The Manhattan Skyline is a world treasure. Its 1930s skyscrapers, the Empire State and Chrysler buildings give it a silhouette from golden era USA.
However one architectural studio feels New York could do with a rethink. They've proposed a building whose fluid-warped walls and central cavity look as though they have landed on the Hudson, direct from the future.
The latest renderings from Istanbul's Hayri Atak Architectural Design Studio for a proposed high-rise building is unlike anything else on the island. Or anywhere else.
Describing the structure as a "transparent, ghostly stance in the city skyline", the tube-like walls fold through the central hole allowing onlookers to look straight through the "amorphous" building.
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Although occupying the same footprint as a high-rise tower-block, curved sides and glass form the shape out of a single face. Named "Sarcostyle" it was inspired by the mathematical Mobius loop.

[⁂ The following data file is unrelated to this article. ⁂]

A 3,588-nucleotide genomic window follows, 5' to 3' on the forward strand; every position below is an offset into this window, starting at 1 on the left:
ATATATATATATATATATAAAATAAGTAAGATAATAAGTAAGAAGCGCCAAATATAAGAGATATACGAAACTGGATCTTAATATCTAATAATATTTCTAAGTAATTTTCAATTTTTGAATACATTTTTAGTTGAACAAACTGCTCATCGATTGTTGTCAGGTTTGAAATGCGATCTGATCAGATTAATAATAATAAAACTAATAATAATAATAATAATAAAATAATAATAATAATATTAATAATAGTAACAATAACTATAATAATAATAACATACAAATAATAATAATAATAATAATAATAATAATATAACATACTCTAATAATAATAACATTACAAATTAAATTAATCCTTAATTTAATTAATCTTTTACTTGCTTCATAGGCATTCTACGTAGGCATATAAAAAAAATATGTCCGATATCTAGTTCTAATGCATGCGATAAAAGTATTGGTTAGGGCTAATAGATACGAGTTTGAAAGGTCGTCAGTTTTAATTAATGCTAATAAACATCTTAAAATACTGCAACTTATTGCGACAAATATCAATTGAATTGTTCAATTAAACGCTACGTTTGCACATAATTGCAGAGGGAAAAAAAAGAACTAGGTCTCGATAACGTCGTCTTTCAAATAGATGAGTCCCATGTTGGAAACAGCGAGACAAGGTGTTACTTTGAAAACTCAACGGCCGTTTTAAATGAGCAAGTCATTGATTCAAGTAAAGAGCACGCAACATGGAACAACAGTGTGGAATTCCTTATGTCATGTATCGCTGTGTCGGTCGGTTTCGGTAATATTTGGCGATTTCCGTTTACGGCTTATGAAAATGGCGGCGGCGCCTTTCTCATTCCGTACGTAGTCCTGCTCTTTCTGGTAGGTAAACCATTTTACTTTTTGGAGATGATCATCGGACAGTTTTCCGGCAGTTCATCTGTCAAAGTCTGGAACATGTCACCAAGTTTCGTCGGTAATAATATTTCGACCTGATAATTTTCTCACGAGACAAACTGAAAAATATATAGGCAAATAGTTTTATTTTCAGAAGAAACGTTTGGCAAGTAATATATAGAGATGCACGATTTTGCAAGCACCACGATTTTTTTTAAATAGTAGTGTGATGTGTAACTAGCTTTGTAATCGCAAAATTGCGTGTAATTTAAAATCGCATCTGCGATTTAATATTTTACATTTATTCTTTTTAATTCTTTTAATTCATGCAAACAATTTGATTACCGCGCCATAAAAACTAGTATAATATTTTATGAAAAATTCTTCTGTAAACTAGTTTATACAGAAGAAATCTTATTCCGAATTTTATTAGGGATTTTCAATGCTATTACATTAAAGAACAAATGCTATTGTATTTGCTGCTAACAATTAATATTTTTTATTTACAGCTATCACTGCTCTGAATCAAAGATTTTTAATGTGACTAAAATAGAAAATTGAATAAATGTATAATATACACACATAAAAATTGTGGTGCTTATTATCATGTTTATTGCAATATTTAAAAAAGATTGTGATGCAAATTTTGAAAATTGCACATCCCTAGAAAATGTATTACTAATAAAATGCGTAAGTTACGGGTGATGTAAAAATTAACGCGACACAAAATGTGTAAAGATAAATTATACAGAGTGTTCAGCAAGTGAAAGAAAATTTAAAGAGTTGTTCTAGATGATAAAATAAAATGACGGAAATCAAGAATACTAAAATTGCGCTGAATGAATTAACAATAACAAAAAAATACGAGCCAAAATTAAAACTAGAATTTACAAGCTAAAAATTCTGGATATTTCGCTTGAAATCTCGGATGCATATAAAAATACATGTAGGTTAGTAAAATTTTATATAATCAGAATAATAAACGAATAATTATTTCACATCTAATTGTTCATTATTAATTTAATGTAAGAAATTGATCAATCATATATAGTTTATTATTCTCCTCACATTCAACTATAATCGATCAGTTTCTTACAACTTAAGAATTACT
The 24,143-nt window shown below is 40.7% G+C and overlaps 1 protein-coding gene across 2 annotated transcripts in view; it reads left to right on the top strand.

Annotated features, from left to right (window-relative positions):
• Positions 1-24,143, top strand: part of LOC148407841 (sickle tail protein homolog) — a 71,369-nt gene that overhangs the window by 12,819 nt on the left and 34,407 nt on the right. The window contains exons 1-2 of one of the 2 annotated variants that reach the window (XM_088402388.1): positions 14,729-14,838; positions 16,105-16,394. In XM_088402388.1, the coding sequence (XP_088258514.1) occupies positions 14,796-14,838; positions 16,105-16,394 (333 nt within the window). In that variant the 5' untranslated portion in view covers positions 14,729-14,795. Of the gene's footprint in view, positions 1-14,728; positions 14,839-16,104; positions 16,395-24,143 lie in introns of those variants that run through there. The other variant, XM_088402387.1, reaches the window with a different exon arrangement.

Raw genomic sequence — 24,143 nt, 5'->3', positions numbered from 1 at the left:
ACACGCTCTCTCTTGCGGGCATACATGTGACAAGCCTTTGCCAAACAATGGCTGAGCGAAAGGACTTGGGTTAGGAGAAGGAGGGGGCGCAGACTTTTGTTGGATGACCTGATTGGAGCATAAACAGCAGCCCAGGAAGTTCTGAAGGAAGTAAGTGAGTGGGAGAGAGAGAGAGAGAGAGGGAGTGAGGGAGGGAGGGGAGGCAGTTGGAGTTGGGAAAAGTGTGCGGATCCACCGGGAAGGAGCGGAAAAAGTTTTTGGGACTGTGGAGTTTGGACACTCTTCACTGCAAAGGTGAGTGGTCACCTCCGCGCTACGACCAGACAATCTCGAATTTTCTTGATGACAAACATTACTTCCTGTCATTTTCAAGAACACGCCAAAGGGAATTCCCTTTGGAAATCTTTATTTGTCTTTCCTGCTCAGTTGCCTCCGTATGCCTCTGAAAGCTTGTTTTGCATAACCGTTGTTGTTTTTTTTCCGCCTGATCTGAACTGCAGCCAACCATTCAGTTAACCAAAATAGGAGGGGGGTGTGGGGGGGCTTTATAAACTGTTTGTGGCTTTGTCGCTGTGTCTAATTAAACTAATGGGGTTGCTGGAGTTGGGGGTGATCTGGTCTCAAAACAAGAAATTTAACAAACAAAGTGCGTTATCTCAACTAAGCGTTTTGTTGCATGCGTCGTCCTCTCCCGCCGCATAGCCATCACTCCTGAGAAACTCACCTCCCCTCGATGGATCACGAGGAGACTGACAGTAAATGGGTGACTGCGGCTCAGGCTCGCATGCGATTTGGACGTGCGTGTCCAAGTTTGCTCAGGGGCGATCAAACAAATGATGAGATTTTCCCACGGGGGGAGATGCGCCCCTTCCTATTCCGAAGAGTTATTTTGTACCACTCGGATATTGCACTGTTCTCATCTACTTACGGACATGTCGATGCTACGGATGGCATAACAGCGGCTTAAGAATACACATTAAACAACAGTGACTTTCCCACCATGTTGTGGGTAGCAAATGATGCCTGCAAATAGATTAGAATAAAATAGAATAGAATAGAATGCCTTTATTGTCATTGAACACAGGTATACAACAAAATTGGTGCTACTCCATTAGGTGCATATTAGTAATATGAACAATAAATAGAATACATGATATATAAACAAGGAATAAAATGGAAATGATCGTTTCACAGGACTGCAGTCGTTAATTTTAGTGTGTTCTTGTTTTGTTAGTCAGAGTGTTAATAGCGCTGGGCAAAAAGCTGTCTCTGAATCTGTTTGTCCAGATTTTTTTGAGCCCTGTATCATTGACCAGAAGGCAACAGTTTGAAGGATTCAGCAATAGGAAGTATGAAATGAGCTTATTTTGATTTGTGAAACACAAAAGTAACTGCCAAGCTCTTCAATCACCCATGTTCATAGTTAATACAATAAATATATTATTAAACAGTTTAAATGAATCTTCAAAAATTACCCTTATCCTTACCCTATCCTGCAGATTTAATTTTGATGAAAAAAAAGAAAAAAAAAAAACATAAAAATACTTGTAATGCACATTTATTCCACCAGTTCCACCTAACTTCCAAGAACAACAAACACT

It is a daring design, even a future facing America might not be ready for. However, the Hayri Atak studio have a record of dreaming big when it comes to high-concept designs.
In 2019 they unveiled a design for a vertiginous hotel, carved into the 600 metre Preikestolen cliff in Norway. To add an extra rush of adrenaline to your morning swim, the concept featured a cantilevered glass bottomed pool – allowing guests to swim out into infinity over Lysefjorden.
However, Hayri Atak is just the latest in a long line of design houses with their eye on the New York skyline. Previous loopy designs include US architect Ioannis Oikonomou's 'Big Bend'. In 2017 the proposal for a U-shaped two-footed tower on Manhattan's Billionaire's Row, the design's drawings for a 1.2km loom calculate it would be "the longest building in the world".
One space-age design that has makes the leap from the drawing board to reality this year is the 91-storey 111 West 57th Skyscraper by New York-based Shop Architects . At over 432 metres tall, it dwarfs the neighbouring Trump Tower by 230 metres.
The 60 or so apartments inside the building are selling upwards of a dizzying $22 million each.